Giant client has lots of small accounts: Fast Casual gets new CMO

Giant client has lots of small accounts: Fast Casual gets new CMO

Steve’s breakdown: A lot of folks think we only report on BIG accounts which couldn’t be further from the truth. In fact, most big agencies are not members of Ratti Report because most of our reporting is more suited for the small to mid-size shop.

So why Starbucks? Because they do more than Network TV. In fact, the new CMO’s job includes, for instance, digital customer experience. Look into it.


  • Starbucks promoted Brady Brewer to CMO from VP of digital customer experience, CEO Kevin Johnson announced in an internal letter to employees that was reported in Adweek.
  • In his new role, Brewer, who’s been with Starbucks since 2001, will oversee the coffee chain’s marketing plans, digital customer experience, data and analytics and food and beverage portfolio. He will report directly to Chief Operating Officer Roz Brewer.
  • Brady Brewer fills in for Matthew Ryan, who will stay on in an advisory role until November for transitional purposes, a spokesperson told Adweek. Ryan’s departure was a “personal decision,” the spokesperson said.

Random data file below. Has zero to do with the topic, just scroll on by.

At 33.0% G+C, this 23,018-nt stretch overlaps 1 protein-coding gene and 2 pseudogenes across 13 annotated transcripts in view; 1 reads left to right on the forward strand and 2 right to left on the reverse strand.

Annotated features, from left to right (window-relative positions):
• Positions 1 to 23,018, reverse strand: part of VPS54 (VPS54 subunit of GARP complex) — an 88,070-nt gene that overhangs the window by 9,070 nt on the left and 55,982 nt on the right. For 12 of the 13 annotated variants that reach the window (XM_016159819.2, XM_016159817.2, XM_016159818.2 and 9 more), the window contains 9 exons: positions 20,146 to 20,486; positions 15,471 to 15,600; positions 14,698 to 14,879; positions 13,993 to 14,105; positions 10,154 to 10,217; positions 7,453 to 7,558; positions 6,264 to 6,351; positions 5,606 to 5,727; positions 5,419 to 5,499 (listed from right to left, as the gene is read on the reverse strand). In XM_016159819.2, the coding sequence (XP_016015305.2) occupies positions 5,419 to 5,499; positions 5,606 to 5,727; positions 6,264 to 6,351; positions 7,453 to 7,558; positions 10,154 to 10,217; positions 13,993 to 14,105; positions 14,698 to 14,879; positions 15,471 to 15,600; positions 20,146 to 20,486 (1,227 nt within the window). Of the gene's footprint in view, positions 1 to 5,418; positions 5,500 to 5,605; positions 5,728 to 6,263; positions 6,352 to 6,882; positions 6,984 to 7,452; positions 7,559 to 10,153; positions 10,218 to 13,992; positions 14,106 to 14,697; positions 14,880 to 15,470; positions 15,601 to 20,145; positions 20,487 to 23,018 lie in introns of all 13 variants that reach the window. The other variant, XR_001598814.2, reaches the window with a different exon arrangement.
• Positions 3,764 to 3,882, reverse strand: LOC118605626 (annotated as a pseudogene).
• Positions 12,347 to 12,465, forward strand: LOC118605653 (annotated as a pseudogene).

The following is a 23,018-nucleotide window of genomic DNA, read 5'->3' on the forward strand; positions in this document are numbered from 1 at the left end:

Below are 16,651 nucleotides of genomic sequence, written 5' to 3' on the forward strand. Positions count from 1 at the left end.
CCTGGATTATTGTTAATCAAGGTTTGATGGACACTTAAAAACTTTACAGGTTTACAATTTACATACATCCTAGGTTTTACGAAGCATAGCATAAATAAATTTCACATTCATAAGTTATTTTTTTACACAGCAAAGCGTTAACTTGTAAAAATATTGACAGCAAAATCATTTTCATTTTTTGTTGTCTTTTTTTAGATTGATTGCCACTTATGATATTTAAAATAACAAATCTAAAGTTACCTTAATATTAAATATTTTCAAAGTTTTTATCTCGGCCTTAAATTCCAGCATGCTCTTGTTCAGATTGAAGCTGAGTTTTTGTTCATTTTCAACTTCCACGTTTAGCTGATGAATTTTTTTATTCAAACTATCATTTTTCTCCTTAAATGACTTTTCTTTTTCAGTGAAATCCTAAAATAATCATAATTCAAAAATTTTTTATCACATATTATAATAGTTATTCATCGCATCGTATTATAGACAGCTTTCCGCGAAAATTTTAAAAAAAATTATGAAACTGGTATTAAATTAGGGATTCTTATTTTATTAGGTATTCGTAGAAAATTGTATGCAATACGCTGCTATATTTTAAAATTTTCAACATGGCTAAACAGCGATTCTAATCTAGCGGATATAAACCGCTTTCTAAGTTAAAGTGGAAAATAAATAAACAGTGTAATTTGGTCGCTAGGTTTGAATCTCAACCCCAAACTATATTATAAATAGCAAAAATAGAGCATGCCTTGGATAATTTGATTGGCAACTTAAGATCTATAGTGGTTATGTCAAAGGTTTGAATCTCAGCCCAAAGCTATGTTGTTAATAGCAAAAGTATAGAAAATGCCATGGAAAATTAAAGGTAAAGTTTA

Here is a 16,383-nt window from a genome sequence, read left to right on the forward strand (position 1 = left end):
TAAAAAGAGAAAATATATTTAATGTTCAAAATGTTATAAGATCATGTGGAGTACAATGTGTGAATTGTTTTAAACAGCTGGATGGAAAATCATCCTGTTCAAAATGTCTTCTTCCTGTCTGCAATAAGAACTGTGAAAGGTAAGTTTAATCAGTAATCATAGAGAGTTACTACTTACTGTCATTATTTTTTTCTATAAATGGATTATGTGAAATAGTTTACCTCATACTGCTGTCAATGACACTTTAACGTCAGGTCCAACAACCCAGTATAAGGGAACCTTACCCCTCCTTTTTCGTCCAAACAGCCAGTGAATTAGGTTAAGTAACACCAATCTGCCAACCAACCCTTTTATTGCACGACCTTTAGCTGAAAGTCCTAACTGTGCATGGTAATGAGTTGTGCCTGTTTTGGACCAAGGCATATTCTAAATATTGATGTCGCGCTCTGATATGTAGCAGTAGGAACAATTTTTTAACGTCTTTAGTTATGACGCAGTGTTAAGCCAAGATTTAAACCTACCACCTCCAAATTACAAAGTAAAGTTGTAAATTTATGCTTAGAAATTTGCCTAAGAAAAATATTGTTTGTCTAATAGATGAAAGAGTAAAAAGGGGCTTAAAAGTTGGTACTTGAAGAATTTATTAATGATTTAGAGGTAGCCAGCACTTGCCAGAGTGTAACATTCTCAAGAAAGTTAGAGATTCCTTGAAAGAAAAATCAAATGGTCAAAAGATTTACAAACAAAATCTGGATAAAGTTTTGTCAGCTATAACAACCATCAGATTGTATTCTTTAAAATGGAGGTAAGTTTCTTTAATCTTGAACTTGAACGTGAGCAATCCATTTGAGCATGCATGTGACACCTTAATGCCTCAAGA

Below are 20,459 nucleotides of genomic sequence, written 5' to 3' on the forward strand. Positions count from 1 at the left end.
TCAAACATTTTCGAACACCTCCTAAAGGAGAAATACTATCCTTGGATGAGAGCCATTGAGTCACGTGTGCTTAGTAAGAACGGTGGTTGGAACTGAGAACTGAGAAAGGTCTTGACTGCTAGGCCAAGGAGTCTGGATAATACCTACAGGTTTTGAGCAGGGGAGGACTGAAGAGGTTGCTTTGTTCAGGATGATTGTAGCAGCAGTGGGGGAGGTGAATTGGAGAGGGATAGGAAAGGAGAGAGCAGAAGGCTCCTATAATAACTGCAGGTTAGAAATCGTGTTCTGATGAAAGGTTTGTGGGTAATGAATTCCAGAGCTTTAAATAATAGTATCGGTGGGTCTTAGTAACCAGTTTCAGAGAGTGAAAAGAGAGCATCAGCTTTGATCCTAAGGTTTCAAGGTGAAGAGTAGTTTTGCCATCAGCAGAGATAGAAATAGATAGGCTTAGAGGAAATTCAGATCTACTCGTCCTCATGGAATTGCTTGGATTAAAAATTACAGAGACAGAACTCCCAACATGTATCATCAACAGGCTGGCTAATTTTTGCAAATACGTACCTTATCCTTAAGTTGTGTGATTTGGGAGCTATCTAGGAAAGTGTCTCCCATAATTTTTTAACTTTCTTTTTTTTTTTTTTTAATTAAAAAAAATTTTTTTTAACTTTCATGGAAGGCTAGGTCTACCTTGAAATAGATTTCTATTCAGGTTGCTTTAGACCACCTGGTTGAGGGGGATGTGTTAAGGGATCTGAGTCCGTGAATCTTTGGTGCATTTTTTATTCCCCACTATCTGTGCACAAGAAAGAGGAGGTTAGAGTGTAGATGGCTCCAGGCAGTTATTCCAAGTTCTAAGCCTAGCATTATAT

Brady Brewer’s prior experience at Starbucks keys into where the chain is looking to center its marketing strategy moving forward, namely in making the in-store and digital experience more seamless.

As VP of digital customer experience, the 18-year company veteran helped guide the brand’s efforts in areas that are driving growth for Starbucks and the QSR category broadly, including pick up and delivery. Before that, Brewer also helped oversee the development of the Starbucks app that lets customers pay for orders via their smartphone.

In particular, Starbucks is looking to ramp up its consumer-facing efforts around delivery. Delivery is now available at 75% of U.S. locations, COO Roz Brewer announced during a recent call discussing Q1 earnings, and the brand has started to rollout a national marketing program supporting the push. In January 2019, Starbucks had delivery at 115 stores, but no marketing behind the service, as noted in Restaurant Dive.

Starbucks was an early innovator in the mobile space, but has seen the QSR category quickly catch up as the demand for digital capabilities grows among consumers, especially desirable young audiences like millennials and Gen Z. Chief rival Dunkin’ has also ramped up its transformation efforts in recent years, including through a revamp of its app, loyalty program and in-store digital offerings.

Dunkin’ earlier this month promoted Jill McVicar Nelson to a newly-created VP of marketing strategy position as part of a team realignment that looks to better link strategic and go-to-market functions. Nelson helped guide the brand’s transformational Blueprint for Growth project that included dropping “Donuts” from the company name. Dunkin’ is still searching for a CMO to replace Tony Weisman, who stepped down last year.


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